About a year or so ago, the Bank for International Settlements (BIS) revised its pillar 3 disclosure requirements for banks. This amendment felt as if it was a response to so many institutions disclosing disparate tripe much of the time. Today, BIS have released a new consultative document that sets out their entire vision as part of a second and hopefully final phase of facelifts for this reporting requirement.
Basel Committee on Banking Supervision Pillar III Revision | BIS [LINK]
The first thought that comes to mind is simply that of astonishment. This is going to be a huge amount of work for some banks and those institutions which have been avoiding such detailed analysis since the beginning of Basel II, are likely to find this ninety-six-page reporting requirement completely overwhelming. For some banks, it will feel like the reset button has been pressed and Basel II is starting all over again.
On one hand, it is a bit saddening to see regulatory reporting becoming so nanny state and prescriptive, a sign of the times for the world of risk we can see. On the other hand, this is potentially a game changer. In effect, every bank across the planet is going to be brought onto a level playing field of disclosure and will be required to publish an incredible amount of quite revealing information. Reporting this type of internal details about the internal structure of a bank and so frequently might I add, pushes the rating agencies into the limelight in some respects. More importantly, there is going to be nowhere to hide for executives in these institutions.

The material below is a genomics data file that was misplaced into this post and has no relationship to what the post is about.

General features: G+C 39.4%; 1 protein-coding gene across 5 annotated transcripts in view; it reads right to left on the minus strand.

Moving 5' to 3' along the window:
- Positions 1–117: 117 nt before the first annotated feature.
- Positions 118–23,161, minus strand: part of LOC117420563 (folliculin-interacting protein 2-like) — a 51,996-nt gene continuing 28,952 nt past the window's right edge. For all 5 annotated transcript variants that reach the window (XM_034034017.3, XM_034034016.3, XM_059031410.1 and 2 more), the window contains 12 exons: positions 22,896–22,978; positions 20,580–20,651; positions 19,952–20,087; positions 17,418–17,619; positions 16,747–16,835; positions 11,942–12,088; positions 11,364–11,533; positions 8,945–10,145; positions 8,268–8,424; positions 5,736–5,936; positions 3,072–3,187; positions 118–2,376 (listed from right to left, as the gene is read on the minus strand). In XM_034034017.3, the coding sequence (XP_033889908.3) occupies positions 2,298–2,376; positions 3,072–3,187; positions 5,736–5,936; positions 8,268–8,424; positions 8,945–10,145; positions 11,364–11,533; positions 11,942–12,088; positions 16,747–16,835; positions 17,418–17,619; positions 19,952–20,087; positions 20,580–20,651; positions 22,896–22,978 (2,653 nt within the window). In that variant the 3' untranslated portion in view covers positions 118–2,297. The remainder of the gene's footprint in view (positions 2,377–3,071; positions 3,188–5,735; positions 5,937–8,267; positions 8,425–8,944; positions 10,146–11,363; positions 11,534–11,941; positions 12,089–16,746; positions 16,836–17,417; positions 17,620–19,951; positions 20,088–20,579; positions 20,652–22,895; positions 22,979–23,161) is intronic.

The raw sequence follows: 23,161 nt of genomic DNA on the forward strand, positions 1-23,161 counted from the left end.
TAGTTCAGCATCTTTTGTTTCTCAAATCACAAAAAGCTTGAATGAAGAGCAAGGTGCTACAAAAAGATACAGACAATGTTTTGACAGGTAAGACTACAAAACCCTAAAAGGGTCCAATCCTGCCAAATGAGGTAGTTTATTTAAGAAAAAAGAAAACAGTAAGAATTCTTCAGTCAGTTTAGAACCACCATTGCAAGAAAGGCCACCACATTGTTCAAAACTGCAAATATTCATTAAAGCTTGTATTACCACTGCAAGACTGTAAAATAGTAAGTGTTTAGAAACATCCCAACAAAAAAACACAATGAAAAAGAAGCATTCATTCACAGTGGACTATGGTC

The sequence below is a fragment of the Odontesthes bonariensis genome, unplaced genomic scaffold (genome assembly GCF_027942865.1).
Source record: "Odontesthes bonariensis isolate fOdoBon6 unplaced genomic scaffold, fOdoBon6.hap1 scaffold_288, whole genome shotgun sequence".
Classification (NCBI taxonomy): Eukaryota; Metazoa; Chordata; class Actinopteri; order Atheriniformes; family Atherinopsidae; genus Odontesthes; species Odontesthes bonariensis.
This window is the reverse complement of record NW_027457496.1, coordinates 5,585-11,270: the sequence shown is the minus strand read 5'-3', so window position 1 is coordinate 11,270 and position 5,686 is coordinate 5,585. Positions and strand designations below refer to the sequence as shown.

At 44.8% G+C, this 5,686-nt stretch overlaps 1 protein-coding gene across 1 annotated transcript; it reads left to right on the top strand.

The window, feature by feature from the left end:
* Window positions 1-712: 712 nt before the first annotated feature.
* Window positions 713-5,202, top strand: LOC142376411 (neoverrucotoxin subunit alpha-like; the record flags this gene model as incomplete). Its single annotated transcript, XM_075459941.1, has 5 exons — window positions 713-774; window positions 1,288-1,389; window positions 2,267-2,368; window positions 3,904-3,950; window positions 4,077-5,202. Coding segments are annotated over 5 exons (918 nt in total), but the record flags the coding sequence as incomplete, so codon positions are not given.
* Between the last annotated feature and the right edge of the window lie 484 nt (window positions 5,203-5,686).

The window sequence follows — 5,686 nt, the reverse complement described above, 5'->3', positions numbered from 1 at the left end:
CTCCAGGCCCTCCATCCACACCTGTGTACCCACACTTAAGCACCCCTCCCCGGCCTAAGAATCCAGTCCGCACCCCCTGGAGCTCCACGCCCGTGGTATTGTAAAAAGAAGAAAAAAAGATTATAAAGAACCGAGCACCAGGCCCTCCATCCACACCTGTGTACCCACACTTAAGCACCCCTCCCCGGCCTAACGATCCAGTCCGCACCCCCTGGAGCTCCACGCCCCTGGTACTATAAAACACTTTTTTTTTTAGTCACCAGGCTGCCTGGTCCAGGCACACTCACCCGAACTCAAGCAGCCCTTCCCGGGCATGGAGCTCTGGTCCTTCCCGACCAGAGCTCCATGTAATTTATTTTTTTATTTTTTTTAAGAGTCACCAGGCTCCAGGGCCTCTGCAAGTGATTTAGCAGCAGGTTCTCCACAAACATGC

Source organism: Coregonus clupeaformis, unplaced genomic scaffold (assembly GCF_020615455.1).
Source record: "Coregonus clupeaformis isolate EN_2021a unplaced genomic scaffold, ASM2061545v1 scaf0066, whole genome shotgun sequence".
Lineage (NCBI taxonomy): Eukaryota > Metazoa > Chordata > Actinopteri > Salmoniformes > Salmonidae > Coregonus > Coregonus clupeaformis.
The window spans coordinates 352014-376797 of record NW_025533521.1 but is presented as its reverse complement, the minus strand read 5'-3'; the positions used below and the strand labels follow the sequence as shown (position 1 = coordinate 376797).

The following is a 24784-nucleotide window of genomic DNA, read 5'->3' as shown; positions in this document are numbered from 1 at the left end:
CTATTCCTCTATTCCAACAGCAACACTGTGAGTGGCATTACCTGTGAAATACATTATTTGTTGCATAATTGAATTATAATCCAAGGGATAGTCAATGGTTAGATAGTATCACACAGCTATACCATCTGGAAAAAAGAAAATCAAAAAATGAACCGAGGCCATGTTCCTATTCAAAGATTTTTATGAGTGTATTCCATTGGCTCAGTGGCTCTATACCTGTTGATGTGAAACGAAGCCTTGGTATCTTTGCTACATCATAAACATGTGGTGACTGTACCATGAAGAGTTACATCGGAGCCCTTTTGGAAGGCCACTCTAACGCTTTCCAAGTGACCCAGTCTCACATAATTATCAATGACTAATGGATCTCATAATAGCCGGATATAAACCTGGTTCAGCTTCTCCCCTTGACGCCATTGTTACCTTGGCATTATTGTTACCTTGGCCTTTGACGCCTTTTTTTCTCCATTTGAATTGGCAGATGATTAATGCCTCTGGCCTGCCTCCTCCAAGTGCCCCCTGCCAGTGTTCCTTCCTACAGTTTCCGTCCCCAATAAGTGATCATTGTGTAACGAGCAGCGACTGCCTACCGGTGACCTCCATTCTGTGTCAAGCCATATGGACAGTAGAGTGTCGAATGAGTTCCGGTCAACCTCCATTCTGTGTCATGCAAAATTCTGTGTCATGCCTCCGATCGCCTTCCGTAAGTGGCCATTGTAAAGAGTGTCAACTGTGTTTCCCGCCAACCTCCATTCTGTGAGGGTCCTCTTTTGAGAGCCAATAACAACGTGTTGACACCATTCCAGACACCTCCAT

"The regulatory framework: balancing risk sensitivity, simplicity and comparability”, the Committee noted that it could be beneficial for a standardised suite of resilience measures to be developed, together with standardised definitions and a disclosure template, in order to help investors’, compare these measures across banks and over time."
Pillar III Reporting Objective | BCBS
BIS have several intentions here but this new requirement is certainly in spirit of it all, aligned to their other objectives of homogenous comparability. This has been a motive for the global regulator for some time now, that banks can be compared, rated, scored and at a capital level. Secondly, BIS are trying to identify a framework that is sensitive and simple to apply. Whether these two objectives can operate synonymously together is another story entirely but either way some risk departments in banks have quite a bit of work to do to catch up.